Chiaro, the London-based startup behind Elvie, has similarly expansive aims, with plans to build out a portfolio of devices and services for women. It has raised more than $3 million at this early stage — with the likes of Lars Rasmussen and Nicole Junkermann among its super angel investors, and Lulu’s Alexandra Chong on its board — and Elvie is its first device and first step towards building a technology lifestyle brand for women. Expect to see more such savvy, female-led startups appearing — as both Chiaro and Clue are.
Real-time feedback as you exercise
So what exactly is Elvie? It’s a connected pelvic floor exerciser which gives the user real-time feedback as they exercise. Think of it as a non-passive wearable. It gathers and charts your data to track performance over time, as many fitness wearables do, but it also allows for guided pelvic floor exercising in real-time. Which is core to its proposition.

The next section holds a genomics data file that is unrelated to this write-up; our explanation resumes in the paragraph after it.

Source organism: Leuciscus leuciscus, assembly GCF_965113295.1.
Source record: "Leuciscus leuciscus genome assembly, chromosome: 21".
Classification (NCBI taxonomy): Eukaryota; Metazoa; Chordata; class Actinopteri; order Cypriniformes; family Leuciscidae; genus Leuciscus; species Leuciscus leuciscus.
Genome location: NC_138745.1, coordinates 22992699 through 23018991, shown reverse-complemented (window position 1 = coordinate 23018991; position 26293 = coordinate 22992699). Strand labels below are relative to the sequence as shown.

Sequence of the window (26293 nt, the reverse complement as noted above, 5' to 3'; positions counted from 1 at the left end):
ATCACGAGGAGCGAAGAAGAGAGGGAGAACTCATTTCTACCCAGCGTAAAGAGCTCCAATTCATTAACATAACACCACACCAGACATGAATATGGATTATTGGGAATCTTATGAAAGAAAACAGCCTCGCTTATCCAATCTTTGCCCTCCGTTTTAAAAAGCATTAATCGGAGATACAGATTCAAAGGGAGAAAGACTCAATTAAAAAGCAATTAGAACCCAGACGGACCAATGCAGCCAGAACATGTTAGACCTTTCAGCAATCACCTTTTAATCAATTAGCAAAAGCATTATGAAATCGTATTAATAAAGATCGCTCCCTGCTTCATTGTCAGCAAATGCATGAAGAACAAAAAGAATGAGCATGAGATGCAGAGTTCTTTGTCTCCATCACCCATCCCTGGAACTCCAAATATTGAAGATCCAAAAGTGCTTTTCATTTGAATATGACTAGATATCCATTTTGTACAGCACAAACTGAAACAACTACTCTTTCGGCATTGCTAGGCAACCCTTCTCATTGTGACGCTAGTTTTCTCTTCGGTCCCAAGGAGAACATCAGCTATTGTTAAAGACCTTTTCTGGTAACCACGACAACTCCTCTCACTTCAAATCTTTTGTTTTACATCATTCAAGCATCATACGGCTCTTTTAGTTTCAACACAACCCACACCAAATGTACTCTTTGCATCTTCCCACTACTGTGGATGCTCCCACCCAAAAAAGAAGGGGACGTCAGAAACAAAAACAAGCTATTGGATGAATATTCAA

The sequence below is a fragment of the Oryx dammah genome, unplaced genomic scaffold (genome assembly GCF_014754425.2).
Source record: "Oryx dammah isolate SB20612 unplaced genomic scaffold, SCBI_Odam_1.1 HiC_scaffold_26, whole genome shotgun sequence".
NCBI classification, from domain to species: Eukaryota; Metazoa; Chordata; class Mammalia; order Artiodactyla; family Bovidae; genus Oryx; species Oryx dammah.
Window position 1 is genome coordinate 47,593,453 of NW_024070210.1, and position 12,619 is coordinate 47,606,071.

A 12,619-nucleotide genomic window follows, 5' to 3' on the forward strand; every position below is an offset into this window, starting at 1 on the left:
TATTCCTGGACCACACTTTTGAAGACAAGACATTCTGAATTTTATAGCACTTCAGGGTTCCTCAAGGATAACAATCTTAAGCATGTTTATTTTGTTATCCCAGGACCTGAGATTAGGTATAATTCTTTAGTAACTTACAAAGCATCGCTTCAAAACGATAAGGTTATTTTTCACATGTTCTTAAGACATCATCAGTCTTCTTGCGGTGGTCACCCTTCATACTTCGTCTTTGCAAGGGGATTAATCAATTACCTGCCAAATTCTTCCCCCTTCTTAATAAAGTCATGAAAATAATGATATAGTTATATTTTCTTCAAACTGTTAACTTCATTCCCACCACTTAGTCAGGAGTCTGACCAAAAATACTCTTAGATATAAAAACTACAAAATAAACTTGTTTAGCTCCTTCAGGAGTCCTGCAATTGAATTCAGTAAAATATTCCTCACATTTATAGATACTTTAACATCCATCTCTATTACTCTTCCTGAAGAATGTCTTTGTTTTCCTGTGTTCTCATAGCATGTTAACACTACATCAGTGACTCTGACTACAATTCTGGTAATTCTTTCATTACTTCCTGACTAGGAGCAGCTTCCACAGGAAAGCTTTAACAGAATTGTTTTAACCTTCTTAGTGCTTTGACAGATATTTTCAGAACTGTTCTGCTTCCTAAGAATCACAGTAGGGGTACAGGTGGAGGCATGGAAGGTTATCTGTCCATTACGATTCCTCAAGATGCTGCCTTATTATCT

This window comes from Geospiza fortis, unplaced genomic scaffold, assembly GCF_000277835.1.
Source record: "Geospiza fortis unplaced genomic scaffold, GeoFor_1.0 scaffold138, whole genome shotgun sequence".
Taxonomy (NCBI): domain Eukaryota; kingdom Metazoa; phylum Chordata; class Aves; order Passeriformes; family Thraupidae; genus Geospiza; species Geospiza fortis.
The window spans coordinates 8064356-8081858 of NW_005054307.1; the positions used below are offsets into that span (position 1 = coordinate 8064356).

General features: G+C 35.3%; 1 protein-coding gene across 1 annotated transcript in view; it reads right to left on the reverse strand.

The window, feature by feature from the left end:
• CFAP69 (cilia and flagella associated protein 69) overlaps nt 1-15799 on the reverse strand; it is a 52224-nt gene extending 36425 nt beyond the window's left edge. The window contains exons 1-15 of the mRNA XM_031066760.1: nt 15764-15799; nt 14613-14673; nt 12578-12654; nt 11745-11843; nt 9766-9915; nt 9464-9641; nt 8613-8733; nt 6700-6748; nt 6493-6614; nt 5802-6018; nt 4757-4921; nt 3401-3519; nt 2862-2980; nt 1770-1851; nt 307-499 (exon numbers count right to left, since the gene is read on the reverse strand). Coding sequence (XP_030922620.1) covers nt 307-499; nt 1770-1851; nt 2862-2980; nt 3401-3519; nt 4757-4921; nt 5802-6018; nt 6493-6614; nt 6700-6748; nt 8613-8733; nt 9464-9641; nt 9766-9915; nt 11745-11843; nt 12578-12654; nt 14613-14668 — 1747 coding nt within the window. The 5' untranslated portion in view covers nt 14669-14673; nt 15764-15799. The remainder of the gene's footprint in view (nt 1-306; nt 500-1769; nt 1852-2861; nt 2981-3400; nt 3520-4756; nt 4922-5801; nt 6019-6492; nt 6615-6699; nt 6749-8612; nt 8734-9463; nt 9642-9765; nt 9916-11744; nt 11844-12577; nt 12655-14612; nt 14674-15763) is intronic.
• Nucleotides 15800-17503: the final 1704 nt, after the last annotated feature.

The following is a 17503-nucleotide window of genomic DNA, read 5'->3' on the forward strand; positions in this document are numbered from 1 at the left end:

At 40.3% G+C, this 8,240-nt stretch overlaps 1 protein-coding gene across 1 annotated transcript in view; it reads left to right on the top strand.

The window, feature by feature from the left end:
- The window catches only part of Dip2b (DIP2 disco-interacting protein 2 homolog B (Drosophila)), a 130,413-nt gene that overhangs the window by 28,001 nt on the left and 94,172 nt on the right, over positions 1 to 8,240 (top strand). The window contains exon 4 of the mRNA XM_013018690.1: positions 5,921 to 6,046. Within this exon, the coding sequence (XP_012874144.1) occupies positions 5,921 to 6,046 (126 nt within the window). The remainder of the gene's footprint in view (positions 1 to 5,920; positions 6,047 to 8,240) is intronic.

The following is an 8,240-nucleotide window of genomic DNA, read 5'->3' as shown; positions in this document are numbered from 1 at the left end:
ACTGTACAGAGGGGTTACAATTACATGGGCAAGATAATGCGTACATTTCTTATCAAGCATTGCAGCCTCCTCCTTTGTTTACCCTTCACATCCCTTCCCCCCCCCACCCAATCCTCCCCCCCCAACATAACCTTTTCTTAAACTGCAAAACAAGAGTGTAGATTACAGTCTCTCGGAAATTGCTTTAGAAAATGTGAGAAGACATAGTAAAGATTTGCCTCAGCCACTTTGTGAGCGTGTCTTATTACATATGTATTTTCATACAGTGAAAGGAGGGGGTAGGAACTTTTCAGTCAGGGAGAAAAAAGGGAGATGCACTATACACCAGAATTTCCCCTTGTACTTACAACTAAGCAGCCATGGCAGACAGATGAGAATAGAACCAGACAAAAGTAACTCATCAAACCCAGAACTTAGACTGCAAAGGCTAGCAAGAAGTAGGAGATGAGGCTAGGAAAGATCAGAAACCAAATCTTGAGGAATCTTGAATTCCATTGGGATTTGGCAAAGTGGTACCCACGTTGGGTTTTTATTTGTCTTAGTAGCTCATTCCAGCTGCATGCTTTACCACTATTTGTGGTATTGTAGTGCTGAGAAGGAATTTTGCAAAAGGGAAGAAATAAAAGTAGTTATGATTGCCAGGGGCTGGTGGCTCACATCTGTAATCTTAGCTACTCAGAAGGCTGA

Point being it’s not exactly easy to know whether you’re correctly performing pelvic floor lifts — given there’s no visual feedback from the muscle. (A male colleague referenced the “dark and mysterious pelvic floor” when I mentioned my Elvie review unit had arrived. But even for women there’s plenty of mystery around this muscle, given it’s been so hard to quantify it — up to now).
Exercising the pelvic floor is a good idea for lots of reasons. Motivation to exercise can be associated with childbirth preparation or post-natal recovery; bladder control issues; lifestyle goals focused on improving core fitness (lifting the pelvic floor can be involved when you practice pilates and yoga, for instance). Exercising the pelvic floor can also be a motivator for women of any age wanting to improve sensation during sex. Safe to say, there are a host of health, fitness and lifestyle benefits to tap into here.